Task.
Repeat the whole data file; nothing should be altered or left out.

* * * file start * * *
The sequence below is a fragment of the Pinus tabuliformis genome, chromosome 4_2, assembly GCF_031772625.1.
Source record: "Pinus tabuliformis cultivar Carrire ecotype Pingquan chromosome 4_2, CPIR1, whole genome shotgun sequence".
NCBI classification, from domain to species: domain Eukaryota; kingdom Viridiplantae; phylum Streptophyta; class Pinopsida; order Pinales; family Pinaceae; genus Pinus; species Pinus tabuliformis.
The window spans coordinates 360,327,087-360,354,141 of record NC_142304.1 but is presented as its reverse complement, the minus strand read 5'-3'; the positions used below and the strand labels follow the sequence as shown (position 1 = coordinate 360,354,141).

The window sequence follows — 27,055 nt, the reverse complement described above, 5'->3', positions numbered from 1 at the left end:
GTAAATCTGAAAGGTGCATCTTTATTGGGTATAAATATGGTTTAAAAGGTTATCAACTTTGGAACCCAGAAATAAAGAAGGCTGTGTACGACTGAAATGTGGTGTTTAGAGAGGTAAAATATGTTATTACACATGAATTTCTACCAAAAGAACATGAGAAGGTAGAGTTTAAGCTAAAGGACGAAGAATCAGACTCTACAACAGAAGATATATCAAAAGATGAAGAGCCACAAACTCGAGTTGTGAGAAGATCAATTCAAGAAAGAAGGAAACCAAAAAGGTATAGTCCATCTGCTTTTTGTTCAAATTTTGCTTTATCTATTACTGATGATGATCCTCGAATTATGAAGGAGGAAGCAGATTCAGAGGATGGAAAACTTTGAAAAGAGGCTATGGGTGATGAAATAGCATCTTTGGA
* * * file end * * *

The sequence below is a fragment of the Pinus tabuliformis genome, chromosome 4_2, assembly GCF_031772625.1.
Source record: "Pinus tabuliformis cultivar Carrire ecotype Pingquan chromosome 4_2, CPIR1, whole genome shotgun sequence".
NCBI classification, from domain to species: domain Eukaryota; kingdom Viridiplantae; phylum Streptophyta; class Pinopsida; order Pinales; family Pinaceae; genus Pinus; species Pinus tabuliformis.
The window spans coordinates 360,327,087-360,354,141 of record NC_142304.1 but is presented as its reverse complement, the minus strand read 5'-3'; the positions used below and the strand labels follow the sequence as shown (position 1 = coordinate 360,354,141).

The window sequence follows — 27,055 nt, the reverse complement described above, 5'->3', positions numbered from 1 at the left end:
GTAAATCTGAAAGGTGCATCTTTATTGGGTATAAATATGGTTTAAAAGGTTATCAACTTTGGAACCCAGAAATAAAGAAGGCTGTGTACGACTGAAATGTGGTGTTTAGAGAGGTAAAATATGTTATTACACATGAATTTCTACCAAAAGAACATGAGAAGGTAGAGTTTAAGCTAAAGGACGAAGAATCAGACTCTACAACAGAAGATATATCAAAAGATGAAGAGCCACAAACTCGAGTTGTGAGAAGATCAATTCAAGAAAGAAGGAAACCAAAAAGGTATAGTCCATCTGCTTTTTGTTCAAATTTTGCTTTATCTATTACTGATGATGATCCTCGAATTATGAAGGAGGAAGCAGATTCAGAGGATGGAAAACTTTGAAAAGAGGCTATGGGTGATGAAATAGCATCTTTGGA